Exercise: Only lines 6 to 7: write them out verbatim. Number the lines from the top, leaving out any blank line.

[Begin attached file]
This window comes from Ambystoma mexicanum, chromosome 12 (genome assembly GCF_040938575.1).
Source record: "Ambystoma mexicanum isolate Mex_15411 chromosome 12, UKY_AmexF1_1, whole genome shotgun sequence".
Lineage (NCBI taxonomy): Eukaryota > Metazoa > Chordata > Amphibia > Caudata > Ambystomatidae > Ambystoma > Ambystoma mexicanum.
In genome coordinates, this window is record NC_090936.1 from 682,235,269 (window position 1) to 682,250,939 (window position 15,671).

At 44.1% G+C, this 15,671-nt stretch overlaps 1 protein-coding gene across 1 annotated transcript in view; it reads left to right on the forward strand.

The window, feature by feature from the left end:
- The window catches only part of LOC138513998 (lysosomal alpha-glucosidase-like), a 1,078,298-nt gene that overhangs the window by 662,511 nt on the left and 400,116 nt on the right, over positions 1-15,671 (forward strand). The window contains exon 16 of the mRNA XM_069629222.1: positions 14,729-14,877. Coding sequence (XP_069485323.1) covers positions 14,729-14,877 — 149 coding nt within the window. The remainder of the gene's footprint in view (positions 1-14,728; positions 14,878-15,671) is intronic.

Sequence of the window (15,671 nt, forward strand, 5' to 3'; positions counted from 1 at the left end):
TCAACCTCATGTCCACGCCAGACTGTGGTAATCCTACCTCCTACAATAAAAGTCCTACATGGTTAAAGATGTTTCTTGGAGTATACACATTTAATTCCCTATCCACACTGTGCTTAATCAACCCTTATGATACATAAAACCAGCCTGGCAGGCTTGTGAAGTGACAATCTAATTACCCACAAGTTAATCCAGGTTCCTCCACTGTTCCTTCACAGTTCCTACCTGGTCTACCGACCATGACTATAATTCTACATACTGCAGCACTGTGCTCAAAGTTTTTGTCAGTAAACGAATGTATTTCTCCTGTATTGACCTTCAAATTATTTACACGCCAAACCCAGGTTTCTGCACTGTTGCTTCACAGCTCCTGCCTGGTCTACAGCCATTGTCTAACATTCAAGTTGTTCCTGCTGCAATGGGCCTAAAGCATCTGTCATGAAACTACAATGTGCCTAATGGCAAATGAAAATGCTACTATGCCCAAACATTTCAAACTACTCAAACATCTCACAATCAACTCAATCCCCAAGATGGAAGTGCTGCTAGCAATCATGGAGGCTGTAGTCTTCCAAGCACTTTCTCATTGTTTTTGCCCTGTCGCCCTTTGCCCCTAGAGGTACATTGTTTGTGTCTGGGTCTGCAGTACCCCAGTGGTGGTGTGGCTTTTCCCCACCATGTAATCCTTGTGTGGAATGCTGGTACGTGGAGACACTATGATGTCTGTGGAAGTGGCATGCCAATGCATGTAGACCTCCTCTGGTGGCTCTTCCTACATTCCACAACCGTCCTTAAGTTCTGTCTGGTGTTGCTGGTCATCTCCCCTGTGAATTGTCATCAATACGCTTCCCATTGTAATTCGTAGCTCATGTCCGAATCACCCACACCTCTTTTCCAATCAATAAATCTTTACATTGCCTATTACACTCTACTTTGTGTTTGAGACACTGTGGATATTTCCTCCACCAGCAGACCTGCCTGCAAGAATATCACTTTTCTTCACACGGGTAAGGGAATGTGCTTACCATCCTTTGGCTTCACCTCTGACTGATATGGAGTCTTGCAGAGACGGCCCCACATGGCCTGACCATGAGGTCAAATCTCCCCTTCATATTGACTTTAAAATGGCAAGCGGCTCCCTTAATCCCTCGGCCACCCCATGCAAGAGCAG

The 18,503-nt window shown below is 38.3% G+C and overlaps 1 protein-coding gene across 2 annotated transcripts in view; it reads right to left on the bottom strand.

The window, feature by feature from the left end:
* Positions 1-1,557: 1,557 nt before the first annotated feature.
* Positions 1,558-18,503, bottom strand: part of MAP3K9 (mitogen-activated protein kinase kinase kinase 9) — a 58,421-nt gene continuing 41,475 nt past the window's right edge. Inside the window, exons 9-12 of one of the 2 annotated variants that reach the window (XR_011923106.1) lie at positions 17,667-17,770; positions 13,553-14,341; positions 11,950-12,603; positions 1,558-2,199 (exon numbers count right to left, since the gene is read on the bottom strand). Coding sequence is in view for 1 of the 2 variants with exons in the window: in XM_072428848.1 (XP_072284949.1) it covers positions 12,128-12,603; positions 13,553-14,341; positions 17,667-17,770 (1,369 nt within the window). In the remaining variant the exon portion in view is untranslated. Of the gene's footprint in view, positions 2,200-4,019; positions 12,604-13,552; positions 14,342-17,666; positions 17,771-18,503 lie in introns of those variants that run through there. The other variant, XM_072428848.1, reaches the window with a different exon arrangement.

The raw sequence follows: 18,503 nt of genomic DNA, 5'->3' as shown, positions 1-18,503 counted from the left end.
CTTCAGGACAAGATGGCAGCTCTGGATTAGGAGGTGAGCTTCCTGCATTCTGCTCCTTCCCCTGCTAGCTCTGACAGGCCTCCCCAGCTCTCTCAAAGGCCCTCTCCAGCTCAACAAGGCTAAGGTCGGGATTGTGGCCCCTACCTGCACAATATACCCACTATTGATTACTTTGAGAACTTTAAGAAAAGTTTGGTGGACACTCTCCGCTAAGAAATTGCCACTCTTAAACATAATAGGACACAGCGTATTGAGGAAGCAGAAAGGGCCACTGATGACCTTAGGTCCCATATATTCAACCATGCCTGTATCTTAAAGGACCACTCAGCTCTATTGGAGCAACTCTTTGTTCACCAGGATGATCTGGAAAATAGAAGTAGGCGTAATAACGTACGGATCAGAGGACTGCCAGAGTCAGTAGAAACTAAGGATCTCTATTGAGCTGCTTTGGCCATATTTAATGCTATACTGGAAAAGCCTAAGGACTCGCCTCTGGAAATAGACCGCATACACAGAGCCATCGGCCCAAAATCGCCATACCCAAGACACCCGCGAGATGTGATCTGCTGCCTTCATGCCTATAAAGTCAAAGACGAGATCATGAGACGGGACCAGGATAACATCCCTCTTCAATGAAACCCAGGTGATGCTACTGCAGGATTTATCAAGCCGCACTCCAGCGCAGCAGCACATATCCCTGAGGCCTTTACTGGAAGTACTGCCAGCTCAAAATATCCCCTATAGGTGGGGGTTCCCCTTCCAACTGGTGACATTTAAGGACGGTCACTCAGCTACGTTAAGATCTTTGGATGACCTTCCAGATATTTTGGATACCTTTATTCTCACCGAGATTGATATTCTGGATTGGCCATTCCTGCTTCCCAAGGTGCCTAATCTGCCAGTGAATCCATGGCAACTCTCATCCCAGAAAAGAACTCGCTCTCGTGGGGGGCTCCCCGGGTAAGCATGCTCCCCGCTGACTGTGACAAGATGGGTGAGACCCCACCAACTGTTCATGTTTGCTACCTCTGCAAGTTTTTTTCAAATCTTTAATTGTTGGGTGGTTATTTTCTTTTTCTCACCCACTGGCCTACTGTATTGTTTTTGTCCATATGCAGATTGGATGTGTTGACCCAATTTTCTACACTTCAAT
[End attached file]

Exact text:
The window, feature by feature from the left end:
- The window catches only part of LOC138513998 (lysosomal alpha-glucosidase-like), a 1,078,298-nt gene that overhangs the window by 662,511 nt on the left and 400,116 nt on the right, over positions 1-15,671 (forward strand). The window contains exon 16 of the mRNA XM_069629222.1: positions 14,729-14,877. Coding sequence (XP_069485323.1) covers positions 14,729-14,877 — 149 coding nt within the window. The remainder of the gene's footprint in view (positions 1-14,728; positions 14,878-15,671) is intronic.